Your gender influences the way you express yourself on Facebook
Women use warmer and more agreeable language than men on Facebook, finds a new study.
Researchers did a computational analysis of the words used by over 65,000 consenting Facebook users in some 10 million messages.
Some of the most commonly words used by women include wonderful, happy, birthday, daughter, baby, excited and thankful.
Some of the words most commonly cited by men are freedom, liberty, win, lose, battle and enemy.
Analysed by psychologists and computer scientists from Stony Brook University, the University of Pennsylvania and the University of Melbourne in Australia, the study found that additionally, algorithms of language use predicted one’s gender on Facebook 90 percent of the time.
The findings suggest gender influences the way people express themselves on Facebook.
“Looking at language in social media offers a fresh perspective on understanding gender differences,” said H.Andrew Schwartz, assistant professor of computer science at Stony Brook University.
The analysis automatically identified differences in the types of words used by women and men.
Women mentioned friends, family and social life more often whereas men swore more, used angrier and argumentative language and discussed objects more than people.
On average, women used language that was characteristic of compassion and politeness while men were more hostile and impersonal.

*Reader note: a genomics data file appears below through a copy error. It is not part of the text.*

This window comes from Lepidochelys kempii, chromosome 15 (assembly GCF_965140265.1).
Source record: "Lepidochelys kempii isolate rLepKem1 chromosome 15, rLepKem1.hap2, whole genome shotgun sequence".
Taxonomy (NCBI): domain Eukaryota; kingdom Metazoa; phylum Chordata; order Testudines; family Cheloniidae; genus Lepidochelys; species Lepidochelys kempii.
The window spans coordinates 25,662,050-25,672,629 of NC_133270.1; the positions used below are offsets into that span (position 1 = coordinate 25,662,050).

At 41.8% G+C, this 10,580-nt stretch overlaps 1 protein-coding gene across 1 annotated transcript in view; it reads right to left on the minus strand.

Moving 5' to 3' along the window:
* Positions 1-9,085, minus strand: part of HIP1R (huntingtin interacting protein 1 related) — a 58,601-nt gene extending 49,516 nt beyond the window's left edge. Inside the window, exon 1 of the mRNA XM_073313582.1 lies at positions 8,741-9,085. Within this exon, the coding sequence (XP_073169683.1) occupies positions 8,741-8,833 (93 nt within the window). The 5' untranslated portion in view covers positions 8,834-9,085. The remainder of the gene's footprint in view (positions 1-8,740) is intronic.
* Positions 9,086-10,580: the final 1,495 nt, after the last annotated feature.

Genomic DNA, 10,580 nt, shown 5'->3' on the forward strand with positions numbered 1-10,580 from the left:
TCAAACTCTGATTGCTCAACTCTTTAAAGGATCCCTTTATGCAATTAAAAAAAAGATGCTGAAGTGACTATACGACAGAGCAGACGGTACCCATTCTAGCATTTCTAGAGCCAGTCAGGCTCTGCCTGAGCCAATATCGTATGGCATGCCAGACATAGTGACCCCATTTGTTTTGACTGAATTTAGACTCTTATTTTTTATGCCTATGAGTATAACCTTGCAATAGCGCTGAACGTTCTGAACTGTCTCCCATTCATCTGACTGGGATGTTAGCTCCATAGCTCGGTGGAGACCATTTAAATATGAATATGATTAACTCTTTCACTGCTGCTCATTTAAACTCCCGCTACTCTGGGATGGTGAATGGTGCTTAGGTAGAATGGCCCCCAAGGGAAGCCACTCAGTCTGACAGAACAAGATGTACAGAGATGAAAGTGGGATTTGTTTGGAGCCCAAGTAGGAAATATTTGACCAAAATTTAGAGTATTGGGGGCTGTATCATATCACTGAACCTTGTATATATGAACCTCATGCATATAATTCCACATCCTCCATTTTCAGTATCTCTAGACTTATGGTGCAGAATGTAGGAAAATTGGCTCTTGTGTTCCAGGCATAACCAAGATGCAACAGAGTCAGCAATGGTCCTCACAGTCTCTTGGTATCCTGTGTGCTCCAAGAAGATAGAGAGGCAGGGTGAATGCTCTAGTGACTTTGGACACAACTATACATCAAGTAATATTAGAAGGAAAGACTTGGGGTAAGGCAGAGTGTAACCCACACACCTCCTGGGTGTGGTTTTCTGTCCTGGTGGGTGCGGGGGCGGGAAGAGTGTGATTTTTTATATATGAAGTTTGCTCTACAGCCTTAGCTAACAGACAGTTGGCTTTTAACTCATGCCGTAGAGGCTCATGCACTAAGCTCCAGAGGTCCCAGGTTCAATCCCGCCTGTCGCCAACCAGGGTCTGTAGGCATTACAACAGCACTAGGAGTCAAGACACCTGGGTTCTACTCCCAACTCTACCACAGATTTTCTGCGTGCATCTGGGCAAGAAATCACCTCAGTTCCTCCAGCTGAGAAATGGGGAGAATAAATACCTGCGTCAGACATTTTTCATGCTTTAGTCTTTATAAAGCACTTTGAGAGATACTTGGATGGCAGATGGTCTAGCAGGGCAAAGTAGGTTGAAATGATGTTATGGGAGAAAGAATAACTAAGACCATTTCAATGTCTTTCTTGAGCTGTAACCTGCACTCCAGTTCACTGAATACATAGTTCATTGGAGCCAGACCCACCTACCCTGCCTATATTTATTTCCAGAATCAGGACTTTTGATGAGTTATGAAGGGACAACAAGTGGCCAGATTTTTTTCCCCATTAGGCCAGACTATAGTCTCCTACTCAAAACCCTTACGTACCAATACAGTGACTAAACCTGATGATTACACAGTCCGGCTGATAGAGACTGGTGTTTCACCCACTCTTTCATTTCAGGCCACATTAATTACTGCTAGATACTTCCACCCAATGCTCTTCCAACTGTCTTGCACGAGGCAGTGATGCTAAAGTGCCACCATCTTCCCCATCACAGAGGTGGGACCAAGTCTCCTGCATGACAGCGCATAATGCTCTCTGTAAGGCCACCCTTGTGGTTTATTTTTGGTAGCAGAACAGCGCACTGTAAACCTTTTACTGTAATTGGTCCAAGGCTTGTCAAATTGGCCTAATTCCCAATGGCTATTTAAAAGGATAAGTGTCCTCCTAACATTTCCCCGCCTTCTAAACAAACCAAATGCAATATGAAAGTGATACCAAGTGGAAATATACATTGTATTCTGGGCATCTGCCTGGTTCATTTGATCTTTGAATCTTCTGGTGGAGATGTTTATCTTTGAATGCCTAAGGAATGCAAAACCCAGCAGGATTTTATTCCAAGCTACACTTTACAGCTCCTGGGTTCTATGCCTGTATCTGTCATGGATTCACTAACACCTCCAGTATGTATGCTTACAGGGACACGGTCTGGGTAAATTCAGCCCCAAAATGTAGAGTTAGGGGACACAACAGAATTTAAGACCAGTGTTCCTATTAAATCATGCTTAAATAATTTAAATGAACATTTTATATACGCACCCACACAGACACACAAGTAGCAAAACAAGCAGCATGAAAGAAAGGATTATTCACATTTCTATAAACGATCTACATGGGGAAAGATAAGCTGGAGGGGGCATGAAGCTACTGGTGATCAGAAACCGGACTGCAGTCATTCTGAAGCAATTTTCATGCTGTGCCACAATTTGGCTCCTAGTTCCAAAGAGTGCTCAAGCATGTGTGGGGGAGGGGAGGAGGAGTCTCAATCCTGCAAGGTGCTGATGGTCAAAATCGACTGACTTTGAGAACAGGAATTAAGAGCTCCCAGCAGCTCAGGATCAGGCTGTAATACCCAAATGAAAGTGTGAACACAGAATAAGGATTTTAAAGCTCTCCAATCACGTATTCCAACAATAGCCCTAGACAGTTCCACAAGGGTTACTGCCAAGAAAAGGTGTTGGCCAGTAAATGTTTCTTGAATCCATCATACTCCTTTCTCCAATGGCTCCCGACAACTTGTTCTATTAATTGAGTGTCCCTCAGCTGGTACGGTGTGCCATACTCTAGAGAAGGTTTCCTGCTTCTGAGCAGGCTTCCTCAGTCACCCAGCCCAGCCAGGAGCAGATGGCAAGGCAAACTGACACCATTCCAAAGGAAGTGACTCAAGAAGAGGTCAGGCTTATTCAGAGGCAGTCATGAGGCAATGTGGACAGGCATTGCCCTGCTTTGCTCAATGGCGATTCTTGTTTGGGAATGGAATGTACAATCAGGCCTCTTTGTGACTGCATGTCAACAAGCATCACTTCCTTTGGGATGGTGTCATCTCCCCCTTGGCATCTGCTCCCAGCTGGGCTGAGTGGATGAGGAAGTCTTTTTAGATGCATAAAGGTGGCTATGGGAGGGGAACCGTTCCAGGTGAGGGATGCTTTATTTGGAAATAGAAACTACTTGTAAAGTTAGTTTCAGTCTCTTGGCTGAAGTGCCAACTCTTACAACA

Some findings illustrated nuances and differences in language by gender not previously revealed.
“We were able to explore the dimensions of warmness and assertiveness with a novel data-driven technique,” explained Schwartz.
While some previous work suggests men are generally more assertive, the language in Facebook did not reflect this, showing woman use slightly more assertive language than men.
In the analysis, the topics expressed via the Facebook language were rated for how affiliative (socially connected) and assertive they were.
“In many ways, the topics most used by women versus men are not surprising — they fit common gender stereotypes,” noted psychologist Dr Margaret Kern from University of Melbourne.
With such large-scale computational studies, generating thousands of statistical results, visualisation is key.
“This is a good example of visualisation helping us to see the bigger picture with complex data,” said lead author Dr Gregory Park, psychologist from University of Pennsylvania.
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